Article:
Current EU legislation on GMOs is regarded as the strictest in the world. It deals with a plethora of issues, including rules relating to the release of GMOs into the environment, the traceability and labelling of GMOs and GMOs in food and animal feed. The co-existence of GM and conventional crops is currently under discussion at EU level.
Directive 2001/18/EC on the deliberate release of GMOs into the environmentIn 1990, Directive 90/220/EEC relating to experimental releases and marketing of GMOs entered into force. However, due to considerable advances in genetic modification in the 1990s, Member States decided to revise the legislation. During the ensuing debate, five Member States in 1998 evoked the 'safeguard clause' of the existing directive, which allowed for a temporary ban of a GM product on a state's territory if there were substantial evidence that it imposed risks to human health or the environment. This resulted in a de facto moratorium on the approval of new GM products, sparking a trade war with the US (which claimed that the ban violates WTO agreements).
The new Directive 2001/18/EC was adopted in October 2001, introducing new rules to ensure that all GM food and crops are subject to strict risk assessments before they can be sold, marketed or planted in the EU.
Regulation 1830/2003/EC on Traceability and Labelling This Regulation, which was adopted by the Council in July 2003 and amends Directive 2001/18, requires the labelling of all foods produced from GMOs. However, food does not need to be labelled if it contains less than 0.9 per cent of genetically modified material or if GMOs are 'adventitious' [accidental] and technically unavoidable. The threshold for the presence of GMOs which have not yet been authorised in the EU (but have received a favourable scientific risk assessment) was set at 0.5 per cent. The regulation also stipulates that GMOs must be traceable throughout the entire production and distribution process, thus making it compulsory to the producers of GM seeds and crops to inform any purchaser of the presence of GMOs and to record to whom and from whom GM products are made available.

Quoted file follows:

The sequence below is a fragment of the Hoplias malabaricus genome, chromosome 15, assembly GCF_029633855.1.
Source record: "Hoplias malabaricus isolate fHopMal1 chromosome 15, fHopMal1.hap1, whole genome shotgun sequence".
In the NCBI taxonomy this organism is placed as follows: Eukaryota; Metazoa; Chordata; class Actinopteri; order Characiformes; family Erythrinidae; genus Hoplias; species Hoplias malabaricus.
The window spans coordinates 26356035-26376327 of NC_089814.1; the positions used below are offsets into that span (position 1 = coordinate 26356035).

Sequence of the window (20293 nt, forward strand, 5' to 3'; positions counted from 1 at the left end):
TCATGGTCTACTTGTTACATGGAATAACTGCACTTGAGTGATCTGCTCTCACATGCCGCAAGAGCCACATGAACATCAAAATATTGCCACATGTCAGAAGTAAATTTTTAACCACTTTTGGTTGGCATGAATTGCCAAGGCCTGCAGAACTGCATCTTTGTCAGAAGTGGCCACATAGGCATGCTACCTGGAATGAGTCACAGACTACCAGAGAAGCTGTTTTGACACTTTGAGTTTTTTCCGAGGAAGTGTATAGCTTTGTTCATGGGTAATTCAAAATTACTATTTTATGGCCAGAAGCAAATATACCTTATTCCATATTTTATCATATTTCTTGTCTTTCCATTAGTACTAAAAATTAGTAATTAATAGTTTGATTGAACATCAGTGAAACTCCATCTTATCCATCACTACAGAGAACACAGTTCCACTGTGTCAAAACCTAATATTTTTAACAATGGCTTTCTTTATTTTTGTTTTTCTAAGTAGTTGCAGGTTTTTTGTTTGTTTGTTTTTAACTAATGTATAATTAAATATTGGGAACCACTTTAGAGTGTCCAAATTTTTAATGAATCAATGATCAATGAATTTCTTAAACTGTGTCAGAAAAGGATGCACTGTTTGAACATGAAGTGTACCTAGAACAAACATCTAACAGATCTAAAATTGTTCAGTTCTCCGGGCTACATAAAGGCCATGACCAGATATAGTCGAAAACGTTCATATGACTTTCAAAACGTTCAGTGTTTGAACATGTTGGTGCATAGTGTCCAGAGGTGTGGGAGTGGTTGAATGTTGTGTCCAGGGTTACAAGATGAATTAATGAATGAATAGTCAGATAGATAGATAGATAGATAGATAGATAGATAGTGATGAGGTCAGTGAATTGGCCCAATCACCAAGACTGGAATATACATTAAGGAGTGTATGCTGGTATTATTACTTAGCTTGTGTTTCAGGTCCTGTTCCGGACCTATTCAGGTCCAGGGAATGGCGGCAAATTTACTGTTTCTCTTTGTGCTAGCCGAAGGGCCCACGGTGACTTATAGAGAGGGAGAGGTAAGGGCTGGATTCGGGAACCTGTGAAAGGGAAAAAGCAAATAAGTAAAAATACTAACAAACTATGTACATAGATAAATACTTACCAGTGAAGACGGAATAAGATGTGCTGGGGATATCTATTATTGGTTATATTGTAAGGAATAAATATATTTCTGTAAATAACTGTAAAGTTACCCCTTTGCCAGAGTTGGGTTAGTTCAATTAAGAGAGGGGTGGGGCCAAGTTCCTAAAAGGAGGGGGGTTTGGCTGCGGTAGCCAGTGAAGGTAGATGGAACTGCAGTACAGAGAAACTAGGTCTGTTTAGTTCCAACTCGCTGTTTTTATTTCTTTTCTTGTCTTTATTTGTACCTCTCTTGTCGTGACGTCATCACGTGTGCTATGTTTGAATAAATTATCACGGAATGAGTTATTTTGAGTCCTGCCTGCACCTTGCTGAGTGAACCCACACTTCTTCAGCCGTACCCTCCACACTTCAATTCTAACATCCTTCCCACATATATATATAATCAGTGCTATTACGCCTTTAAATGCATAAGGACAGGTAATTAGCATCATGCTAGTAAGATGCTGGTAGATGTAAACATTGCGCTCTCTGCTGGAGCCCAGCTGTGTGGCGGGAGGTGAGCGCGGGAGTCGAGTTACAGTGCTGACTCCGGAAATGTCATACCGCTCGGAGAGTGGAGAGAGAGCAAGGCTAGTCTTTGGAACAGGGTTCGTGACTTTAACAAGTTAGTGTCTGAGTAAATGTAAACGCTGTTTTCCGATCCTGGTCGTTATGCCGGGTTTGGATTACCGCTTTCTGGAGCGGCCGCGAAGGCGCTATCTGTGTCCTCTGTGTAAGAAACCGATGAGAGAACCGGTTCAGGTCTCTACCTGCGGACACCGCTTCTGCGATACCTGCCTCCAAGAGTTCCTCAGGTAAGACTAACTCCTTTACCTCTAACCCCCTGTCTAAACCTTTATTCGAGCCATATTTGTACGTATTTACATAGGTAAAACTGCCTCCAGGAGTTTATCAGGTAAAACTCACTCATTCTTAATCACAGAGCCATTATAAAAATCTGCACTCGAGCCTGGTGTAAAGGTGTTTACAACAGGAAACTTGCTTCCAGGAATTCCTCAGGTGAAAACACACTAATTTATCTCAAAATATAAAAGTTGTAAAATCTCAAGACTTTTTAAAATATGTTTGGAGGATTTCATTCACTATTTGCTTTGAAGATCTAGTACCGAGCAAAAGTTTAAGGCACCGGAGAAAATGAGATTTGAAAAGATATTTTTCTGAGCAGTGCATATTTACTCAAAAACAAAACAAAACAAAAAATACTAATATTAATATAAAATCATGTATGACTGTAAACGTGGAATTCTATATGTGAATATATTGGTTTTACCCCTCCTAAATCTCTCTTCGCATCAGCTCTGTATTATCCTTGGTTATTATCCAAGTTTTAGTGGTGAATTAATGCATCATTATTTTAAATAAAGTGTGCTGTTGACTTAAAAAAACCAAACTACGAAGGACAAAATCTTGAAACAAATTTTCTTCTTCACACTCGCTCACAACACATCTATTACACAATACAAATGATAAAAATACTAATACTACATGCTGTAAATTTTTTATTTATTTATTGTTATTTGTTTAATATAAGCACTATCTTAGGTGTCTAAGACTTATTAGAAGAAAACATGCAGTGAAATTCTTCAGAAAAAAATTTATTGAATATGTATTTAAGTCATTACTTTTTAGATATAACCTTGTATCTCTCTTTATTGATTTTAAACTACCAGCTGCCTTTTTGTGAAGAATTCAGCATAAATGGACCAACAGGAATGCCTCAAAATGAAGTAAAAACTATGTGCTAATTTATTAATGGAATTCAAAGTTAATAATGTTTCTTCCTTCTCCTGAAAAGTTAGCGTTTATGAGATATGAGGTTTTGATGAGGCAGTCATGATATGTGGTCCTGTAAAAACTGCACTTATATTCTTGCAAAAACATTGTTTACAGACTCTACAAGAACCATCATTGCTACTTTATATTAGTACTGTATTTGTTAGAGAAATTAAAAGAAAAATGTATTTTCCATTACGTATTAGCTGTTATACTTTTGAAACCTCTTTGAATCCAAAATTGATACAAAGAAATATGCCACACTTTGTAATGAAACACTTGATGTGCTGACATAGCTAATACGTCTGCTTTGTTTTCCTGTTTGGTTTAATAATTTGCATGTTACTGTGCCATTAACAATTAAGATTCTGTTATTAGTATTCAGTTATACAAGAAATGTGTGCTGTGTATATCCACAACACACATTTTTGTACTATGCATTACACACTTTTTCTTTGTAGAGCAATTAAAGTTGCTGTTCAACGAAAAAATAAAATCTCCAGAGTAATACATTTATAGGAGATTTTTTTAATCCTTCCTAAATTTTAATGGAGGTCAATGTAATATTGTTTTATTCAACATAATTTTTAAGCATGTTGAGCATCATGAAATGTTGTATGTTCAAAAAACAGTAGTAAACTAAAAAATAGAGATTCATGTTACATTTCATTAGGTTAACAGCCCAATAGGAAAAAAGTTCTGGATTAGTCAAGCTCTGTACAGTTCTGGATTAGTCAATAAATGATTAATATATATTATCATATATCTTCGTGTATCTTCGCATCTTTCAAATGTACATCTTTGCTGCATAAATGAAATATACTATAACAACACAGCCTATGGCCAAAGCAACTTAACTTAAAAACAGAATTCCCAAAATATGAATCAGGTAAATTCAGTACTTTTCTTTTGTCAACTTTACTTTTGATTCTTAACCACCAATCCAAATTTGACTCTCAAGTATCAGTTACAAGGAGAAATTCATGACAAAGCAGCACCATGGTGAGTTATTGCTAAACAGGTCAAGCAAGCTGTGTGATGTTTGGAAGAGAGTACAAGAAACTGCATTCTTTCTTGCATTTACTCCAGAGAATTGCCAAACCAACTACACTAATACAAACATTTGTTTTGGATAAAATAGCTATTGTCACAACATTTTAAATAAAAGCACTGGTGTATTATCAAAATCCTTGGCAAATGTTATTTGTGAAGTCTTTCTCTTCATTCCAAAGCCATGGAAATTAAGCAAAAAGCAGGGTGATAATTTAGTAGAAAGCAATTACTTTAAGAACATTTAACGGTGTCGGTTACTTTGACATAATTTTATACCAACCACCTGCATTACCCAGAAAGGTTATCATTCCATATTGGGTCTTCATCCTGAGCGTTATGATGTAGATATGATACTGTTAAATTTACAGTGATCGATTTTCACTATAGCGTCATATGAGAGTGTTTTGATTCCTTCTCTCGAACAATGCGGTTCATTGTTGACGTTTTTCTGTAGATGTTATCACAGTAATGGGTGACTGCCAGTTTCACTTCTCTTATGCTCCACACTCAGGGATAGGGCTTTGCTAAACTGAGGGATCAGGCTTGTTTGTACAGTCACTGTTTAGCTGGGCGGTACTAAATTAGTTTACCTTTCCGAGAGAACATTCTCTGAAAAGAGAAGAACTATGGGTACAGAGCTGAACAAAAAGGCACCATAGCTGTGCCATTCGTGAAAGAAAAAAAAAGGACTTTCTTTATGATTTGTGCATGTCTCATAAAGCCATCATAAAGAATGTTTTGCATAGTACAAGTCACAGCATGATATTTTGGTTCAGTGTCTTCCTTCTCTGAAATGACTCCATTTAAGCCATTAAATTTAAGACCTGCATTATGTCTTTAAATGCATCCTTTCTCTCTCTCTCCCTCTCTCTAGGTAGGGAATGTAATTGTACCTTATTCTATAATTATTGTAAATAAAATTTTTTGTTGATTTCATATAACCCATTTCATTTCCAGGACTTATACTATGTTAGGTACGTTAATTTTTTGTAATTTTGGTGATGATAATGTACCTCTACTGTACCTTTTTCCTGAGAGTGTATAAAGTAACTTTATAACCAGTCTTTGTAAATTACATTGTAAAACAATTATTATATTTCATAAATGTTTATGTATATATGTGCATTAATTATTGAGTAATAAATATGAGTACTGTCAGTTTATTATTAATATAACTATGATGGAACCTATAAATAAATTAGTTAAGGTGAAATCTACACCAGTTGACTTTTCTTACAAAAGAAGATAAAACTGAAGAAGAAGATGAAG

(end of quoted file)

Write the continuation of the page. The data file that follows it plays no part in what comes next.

Regulation 1829/2003/EC on GM Food and Feed This regulation was also adopted by the Council in July 2003, introducing a centralised authorisation procedure for GMOs used as food or animal feed. If a company wants to market a GM crop in the EU, it does not need to request separate authorisation for the use of the crop as food or feed. The use of GMOs in animal feed did not previously require a specific authorisation. The 'simplified procedure' for putting on the market GM-foods which are considered to be substantially equivalent to existing foods will be abandoned.
Commission Guidelines on Co-existence The issue of the co-existence of GM and conventional crops is currently being debated at EU-level. To ensure that the thresholds stipulated by the Regulation on Traceability and Labelling can be complied w ith, additional rules are necessary concerning the purity and labelling of the seeds that food products are derived from. The most controversial issues in the debate on co-existence concern:
GMO thresholds in organic produce;
thresholds for GMO in seeds;
the possibility of setting up GM-free zones.
The Commission on 23 July 2003 published guidelines suggesting a tolerance level of 0.3 and 0.7 per cent of the 'adventitious' or technically unavoidable presence of GMOs in crops, depending on the variety. However, according to the Commission, the responsibility for setting conditions for the co-existence of crops should lie with the individual Member States.